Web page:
Friday, 13 June 2008

Seven Ways To Structure Your Article

Las Vegas needs gamblers, London needs Harrods, and articles need structure. Apart from a beginning, a middle and an end, the main body of your feature (the middle) needs a structure that’s fun to read and easy to write. And once you know how, the structure can help you generate many more ideas for hundreds more articles!

27 Ways To Get Rich

How many times have you seen such a claim on the front cover of a magazine? Readers love numbers, which means that editors do too. Look at the title of this blog. This method of structuring is perfect for those articles that comprise a number of themed ideas. It’s easier to deal with each idea as a separate paragraph, and this will keep you focused and to the point. Popular numbers are multiples of 5 (10, 20, 25, 50, 75 etc) although any number works. Company magazine recently had “237 new fashion ideas”. I sold an article to Cumbria magazine about humorous incidents on its open top bus service, and called it “Ten Open Top Tips”.

Alphabetti Spaghetti

If you can’t use numbers then how about letters? Want to write an article about the healing properties of herbs but don’t know where to begin? Well why not write it as an A-Z? Identify one herb that begins with each letter of the alphabet and write a few sentences on each one, then move onto the next. Get a good idea and an editor may want to spread the article over two separate issues. An A-Z is an excellent way of getting the basics across about a new subject, but it can also be flexible. The Lake District Magazine recently ran a piece entitled “An A to Z of the Lake District” where each letter focussed on an individual village. Sometimes your creativity is required with the X’s and Z’s, but often a tongue in cheek approach adds humour!

The Taj Mahal Approach
Travel articles are popular with writers because they can feature somewhere near or far. What’s on your own doorstep will be exotic to someone else in a different location! But if you’ve been asked to write about your locality for a national audience, structuring the article can be the most difficult challenge. What do you write about? Which attractions do you mention, and which do you leave out? The answer is to make comparisons. You’ve heard of the 7 wonders of the world, well why not give them the 7 wonders of Winnipeg? Your local country estate garden may not be the Hanging Gardens of Babylon, but I bet there’s one feature there that is unique to them. Sow that seed in the reader’s mind and then find your next wonder.

The Time Line
Historical features appear in many general interest magazines such as The Lady, Best of British, People’s Friend and the Scots Magazine in the UK. In the USA titles such as American Heritage, British Heritage, Gateway Heritage and Preservation Magazine are good markets to approach. But it’s very easy to confuse your readers if you jump from one time period to another and then back again. A chronological approach is better, allowing you to break each paragraph down into centuries, decades, years or weeks depending on the time frame that you are covering. Time can be a useful way of telling a particular story of an unusual job or organisation. Articles that are titled “A Day In The Life Of …” are popular with editors and are often used as the final article in the magazine. With a title like this, there’s only one way of dealing with the information, which means as a writer your thoughts and comments will be clear and concise.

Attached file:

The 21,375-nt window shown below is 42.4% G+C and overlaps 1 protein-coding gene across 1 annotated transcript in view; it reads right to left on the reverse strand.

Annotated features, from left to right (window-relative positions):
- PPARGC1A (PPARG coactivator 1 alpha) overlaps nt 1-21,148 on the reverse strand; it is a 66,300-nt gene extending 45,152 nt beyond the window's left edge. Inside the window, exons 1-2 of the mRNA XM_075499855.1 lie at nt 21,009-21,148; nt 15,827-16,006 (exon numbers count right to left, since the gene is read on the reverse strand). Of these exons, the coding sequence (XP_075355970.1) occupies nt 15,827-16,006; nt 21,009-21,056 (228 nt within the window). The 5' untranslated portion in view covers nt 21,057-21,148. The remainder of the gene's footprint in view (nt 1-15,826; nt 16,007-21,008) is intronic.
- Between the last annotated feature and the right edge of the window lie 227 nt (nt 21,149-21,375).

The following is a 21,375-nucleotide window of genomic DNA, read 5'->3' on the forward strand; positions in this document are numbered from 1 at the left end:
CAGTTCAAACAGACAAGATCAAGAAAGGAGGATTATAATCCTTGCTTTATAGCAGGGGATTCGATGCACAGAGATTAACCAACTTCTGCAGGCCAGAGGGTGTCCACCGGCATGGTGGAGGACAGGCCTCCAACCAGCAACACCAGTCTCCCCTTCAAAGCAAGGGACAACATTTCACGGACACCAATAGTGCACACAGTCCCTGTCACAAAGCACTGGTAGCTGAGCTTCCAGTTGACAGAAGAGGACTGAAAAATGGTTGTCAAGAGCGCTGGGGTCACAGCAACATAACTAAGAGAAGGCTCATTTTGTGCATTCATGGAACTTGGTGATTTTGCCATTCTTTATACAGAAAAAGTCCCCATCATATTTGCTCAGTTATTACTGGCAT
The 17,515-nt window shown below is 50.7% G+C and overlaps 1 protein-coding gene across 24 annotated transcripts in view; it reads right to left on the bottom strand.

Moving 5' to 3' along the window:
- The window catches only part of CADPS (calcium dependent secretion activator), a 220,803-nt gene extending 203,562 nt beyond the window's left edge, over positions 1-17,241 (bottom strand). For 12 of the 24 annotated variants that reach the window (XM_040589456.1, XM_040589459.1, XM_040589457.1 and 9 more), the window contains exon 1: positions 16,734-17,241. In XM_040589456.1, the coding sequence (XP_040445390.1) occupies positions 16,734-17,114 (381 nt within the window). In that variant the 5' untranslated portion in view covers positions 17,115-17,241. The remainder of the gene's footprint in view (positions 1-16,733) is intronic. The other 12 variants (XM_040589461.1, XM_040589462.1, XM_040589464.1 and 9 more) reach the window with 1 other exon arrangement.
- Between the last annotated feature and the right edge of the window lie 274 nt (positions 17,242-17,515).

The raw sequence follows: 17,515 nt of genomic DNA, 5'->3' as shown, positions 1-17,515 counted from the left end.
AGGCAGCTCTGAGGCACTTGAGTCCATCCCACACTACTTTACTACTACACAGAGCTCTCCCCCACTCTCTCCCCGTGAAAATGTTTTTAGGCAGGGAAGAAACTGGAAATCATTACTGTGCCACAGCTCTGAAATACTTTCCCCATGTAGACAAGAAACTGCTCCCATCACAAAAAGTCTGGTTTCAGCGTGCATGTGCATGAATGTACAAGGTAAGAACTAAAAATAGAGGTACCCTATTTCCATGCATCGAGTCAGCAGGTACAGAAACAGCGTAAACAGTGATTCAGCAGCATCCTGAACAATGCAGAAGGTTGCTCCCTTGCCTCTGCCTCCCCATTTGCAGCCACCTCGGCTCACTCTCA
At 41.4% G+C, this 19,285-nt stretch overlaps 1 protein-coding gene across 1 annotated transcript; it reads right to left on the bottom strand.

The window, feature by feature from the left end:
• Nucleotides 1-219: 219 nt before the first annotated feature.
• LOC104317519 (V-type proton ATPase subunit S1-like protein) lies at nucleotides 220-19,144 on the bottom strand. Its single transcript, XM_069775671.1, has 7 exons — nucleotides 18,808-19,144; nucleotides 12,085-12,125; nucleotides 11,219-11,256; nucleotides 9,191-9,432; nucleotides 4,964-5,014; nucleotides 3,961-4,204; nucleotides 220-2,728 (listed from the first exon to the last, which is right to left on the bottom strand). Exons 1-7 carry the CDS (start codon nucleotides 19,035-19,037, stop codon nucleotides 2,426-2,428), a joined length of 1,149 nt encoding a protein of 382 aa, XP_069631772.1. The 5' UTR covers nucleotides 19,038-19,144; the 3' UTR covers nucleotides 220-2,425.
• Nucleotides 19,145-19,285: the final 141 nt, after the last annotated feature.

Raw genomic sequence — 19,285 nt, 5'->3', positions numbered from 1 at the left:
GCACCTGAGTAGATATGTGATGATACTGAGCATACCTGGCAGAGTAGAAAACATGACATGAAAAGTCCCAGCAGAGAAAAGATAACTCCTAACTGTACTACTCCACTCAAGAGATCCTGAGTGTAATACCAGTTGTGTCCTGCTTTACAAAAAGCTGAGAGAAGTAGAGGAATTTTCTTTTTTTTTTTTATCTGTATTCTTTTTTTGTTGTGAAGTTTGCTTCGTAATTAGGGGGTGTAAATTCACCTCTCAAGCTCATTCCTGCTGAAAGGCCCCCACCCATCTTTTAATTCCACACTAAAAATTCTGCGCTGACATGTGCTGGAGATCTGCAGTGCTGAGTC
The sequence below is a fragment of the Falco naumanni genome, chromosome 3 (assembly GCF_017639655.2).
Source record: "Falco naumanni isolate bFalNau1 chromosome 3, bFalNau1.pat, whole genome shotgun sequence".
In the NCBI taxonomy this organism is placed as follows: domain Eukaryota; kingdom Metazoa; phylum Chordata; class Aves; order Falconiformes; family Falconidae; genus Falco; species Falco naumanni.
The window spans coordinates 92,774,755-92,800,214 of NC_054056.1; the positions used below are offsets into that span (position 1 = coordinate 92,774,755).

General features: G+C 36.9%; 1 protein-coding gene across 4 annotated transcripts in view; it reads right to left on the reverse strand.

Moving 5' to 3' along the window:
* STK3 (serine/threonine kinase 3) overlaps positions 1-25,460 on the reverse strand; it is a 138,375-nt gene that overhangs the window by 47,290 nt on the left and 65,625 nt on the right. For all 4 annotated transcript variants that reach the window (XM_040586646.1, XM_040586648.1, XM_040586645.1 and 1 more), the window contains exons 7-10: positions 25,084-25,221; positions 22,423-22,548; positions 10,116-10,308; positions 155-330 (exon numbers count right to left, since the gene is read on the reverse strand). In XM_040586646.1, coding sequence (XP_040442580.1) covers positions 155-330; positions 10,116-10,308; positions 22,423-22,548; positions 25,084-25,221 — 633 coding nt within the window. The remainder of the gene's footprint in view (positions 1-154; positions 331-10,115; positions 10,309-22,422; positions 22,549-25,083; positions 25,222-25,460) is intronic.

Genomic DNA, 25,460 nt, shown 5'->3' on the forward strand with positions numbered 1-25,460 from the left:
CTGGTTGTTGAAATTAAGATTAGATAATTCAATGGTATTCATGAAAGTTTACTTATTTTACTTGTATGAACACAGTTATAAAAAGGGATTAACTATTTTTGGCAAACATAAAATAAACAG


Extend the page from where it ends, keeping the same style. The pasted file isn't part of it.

The Accumulator

This is a variation of the numbers structure, but it needn’t follow a mathematical pattern. It’s often used to suggest to readers how they can save thousands of pounds, with several short and easy to achieve tasks. (Save £6,000 by following these 12 easy steps.) However, instead of numbering each step 1 to 12, the figure used is how much you could save by implementing each piece of advice. So the first idea may show a total saving of £50, combine this with the second idea and you could save £125, implement the third and you save £220, the fourth £390, and so on.

Excuse me, but how do you do that?

Instead of collecting a series of facts and then regurgitating them in a haphazard way, why not use a question and answer technique? This is sometimes used for interview pieces, but it can also work well when you need to explain a subject. By anticipating the questions that you think the reader may ask, you can then answer them, ensuring that you restrict yourself to answering that specific question. It’s possible to improve your structure further, just by rearranging the questions and their appropriate answers into a logical sequence when you’ve written all of your text. I felt that this was a useful format when I wrote an article about questioning technique for interview situations.

“To Be, Or Not To Be. That Is The Question”

Sometimes a series of quotes or proverbs can help you assemble your ideas in a logical sequence. In an article about money saving tips, I used 8 proverbs to head each paragraph. Each proverb demonstrated the point of that specific section. So when I discussed about saving a regular amount of money by Standing Order, I titled the paragraph with the proverb, “From Tiny Acorns, Grow Mighty Oaks”. The paragraph dealing with the benefits of saving was headed with “A Moneyless Man Goes Faster Through The Market”.

Giving your article the right structure will make it easier to write, and improve its appeal to readers and editors. Find a structure you like, and it could spark off hundreds of other ideas. Next time you analyse a magazine, analyse the structure of the article too and you’ll be one step closer to making that sale.

Good Luck!

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